Table 3

Age-adjusted odds ratios (95% confidence intervals, CI) of participation in cervical cancer (30–59-year-olds) and breast cancer screening (50–59-year-olds) in 1998 and proportions (%) of localised cancers among 20–64-year olds (1996–1998) in three groups, formed by the rate of private gynaecologist visits in 5-year-age groups in 1999 1).

 

Low 3)

Middle

High

Cervical cancer screening (n = 2543) 2)

(Gynaecologist visit rate, per 100)

(< 0.17)

(0.17–0.28)

(< 0.28)

(Number of women)

(31138)

(52481)

(122585)

% participating

74.2

71.7

71.7

Age-adjusted OR (95% CI)

1.00

0.85 (0.82–0.88)

0.79 (0.77–0.81)

Breast cancer screening (n = 833)

(Gynaecologist visit rate per 100)

(<20)

(20–29)

(>29)

(Number of women)

(24163)

(30960)

(106473)

% participating

90.0

90.5

86.6

Age-adjusted OR (95% CI)

1.00

1.06 (1.00–1.12)

0.73 (0.70–0.76)

Cervical cancer (n = 852)

(Gynaecologist visit rate per 100)

(<16)

(16–27)

(>27)

(Number of cancers)

533

723

930

Local, raw %

97.2

96.0

91.2

Age-adjusted OR (95% CI)

1.00

0.87 (0.44–1.72)

0.61 (0.33–1.15)

Uterine cancer (n = 486)

(Gynaecologist visit rate per 100)

(<18)

(18–30)

(>30)

(Number of cancers)

192

272

459

Local, raw %

71.4

70.6

73.0

Age-adjusted OR (95% CI)

1.00

0.97 (0.65–1.46)

1.10 (0.75–1.62)

Ovarian cancer (n = 575)

(Gynaecologist visit rate per 100)

(<19)

(19–30)

(>30)

(Number of cancers)

213

253

511

Local, raw %

44.6

51.4

46.4

Age-adjusted OR (95% CI)

1.00

1.44 (0.98–2.12)

1.19 (0.84–1.68)

Breast cancer (n = 1519)

(Gynaecologist visit rate per 100)

(<18)

(18–29)

(>29)

(Number of cancers)

809

1551

3781

Local, raw %

57.6

53.3

59.2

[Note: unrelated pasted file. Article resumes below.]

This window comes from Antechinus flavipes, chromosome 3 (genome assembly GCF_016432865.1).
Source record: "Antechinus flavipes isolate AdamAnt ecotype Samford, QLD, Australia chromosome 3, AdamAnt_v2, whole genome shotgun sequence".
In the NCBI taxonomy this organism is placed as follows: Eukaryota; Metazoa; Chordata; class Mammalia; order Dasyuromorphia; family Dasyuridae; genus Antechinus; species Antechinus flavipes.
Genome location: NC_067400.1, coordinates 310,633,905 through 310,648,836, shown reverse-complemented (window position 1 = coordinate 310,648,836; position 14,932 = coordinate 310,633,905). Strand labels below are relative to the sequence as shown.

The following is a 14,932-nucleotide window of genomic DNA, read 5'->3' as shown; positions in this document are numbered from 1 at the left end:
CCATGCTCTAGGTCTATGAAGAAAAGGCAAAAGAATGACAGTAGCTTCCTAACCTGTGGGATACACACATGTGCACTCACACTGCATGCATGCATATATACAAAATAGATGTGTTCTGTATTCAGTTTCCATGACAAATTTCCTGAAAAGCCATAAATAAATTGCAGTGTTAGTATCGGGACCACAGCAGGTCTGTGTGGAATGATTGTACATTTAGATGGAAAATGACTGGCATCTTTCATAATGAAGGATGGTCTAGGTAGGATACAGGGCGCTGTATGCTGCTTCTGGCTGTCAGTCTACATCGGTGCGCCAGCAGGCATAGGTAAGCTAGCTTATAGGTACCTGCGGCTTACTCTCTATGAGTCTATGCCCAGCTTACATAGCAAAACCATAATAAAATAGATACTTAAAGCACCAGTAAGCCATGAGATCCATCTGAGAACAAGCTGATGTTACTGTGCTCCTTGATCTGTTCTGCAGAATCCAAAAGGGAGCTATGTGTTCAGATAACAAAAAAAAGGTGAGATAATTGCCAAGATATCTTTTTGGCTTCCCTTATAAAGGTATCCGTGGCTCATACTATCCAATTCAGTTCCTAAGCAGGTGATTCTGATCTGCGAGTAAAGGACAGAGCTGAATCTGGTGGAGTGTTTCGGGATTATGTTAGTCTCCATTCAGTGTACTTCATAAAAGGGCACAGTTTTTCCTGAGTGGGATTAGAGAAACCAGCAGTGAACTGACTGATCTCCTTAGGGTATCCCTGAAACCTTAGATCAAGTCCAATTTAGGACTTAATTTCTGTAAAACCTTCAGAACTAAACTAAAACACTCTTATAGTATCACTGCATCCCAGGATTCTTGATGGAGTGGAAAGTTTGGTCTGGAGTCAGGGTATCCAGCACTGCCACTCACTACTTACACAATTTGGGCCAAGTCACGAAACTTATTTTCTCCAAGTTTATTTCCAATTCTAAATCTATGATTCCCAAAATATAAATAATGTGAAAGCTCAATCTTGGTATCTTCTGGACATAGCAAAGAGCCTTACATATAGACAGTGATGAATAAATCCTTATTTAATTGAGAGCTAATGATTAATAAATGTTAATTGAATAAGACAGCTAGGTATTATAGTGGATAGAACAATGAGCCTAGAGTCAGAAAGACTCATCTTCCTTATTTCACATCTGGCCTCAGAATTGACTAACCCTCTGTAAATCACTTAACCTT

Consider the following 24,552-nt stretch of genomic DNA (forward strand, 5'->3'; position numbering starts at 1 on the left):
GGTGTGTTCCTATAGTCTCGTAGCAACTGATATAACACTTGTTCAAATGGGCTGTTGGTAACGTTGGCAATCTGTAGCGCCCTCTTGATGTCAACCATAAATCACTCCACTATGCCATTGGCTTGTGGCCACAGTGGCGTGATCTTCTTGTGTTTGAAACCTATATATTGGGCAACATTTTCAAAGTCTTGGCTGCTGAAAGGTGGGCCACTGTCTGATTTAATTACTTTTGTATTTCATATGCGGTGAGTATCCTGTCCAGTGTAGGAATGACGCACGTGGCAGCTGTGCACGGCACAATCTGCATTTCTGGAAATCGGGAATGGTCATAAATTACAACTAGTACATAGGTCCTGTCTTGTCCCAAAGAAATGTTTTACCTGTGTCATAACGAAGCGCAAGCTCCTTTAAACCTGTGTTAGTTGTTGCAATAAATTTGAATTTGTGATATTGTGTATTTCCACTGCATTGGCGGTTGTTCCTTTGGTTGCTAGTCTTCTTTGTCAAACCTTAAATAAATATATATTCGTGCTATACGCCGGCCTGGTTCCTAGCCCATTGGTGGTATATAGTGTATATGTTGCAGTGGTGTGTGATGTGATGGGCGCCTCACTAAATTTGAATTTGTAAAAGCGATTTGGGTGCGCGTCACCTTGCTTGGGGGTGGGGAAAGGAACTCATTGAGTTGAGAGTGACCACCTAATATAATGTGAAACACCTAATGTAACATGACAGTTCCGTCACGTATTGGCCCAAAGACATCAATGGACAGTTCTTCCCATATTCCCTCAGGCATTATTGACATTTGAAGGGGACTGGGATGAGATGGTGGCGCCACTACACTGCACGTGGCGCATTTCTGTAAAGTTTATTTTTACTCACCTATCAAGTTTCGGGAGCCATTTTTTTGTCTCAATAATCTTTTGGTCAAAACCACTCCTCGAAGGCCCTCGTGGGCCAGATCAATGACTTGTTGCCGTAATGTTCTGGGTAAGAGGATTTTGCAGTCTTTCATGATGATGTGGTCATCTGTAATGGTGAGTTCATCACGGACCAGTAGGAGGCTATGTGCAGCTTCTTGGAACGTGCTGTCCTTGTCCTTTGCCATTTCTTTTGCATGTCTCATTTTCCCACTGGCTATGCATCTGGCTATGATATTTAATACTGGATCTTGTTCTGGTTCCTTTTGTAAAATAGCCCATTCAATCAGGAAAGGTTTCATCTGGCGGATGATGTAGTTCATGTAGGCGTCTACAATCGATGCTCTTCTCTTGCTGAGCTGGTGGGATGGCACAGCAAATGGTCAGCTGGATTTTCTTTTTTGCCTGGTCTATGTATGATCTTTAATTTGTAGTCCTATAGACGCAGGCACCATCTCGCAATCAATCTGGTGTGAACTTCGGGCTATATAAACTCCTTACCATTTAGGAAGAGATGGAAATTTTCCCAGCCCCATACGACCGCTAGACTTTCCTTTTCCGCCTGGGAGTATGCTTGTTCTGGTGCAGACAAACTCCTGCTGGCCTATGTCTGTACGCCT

Age-adjusted OR (95% CI)

1.00

0.85 (0.72–1.01)

1.07 (0.92–1.26)

1) The age groups with similar visit rates were pooled over the municipalities into three groups, see Methods, the second analysis approach. The lowest use group is the reference group. The limits of groups (gynaecologist visits per woman) vary by outcome due to different age-groups and varying lacking data in different analyses.

2) Each unit = one 5-year-interval age-group in each municipality

3) The reference group for calculating age-adjusted odds ratios by logistic regression.

Table 4

Abortion rates (per 1000) and mean abortion/birth ratios (per 100) among 20–44-year-old women in 1998 in the three groups of municipalities, formed by the rate of private gynaecologist visits in 1999 (A), and in the three groups formed by the rate of private gynaecologist visits in groups at 5-year age intervals in 1999 (B) 1).

A

Low

Middle

High

 

< 24.2%

24.2–33.3%

> 33.3%

(Number of women)

(300278)

(291580)

(278044)

Raw abortion rate

8.1

10.2***

11.4***

Rate difference (95% CI)

 

2.14 (1.65–2.63)

3.32 (2.81–3.83)

Age-adjusted rate2)

8.4

10.2

11.1

Rate difference (95% CI)

 

1.80 (1.51–2.09)

2.72 (2.43–3.01)

Age and social class adjusted rate 2)

8.2

10.9

11.0

Rate difference (95% CI)

 

2.66 (2.37–2.95)

2.76 (2.47–3.05)

(Number of births)

(19710)

(18623)

(16496)

Age-adjusted abortion-birth ratio

12.1

16.0

19.4

Ratio difference (95% CI)

 

3.85 (3.45–4.26)

7.30 (6.88–7.72)

B

   
 

< 11%

11–22%

> 22%

(Number of women)

(153064)

(265114)

(450412)

Raw abortion rate

10.6

10.8

9.0

Age-adjusted rate ratios (95% CI) 3)

1.00

1.16 (1.09–1.23)

1.34 (1.25–1.43)

Age- and social-class-adjusted rate ratios (95% CI) 3)

1.00

1.11 (1.04–1.19)

1.23 (1.14–1.33)

(Number of births)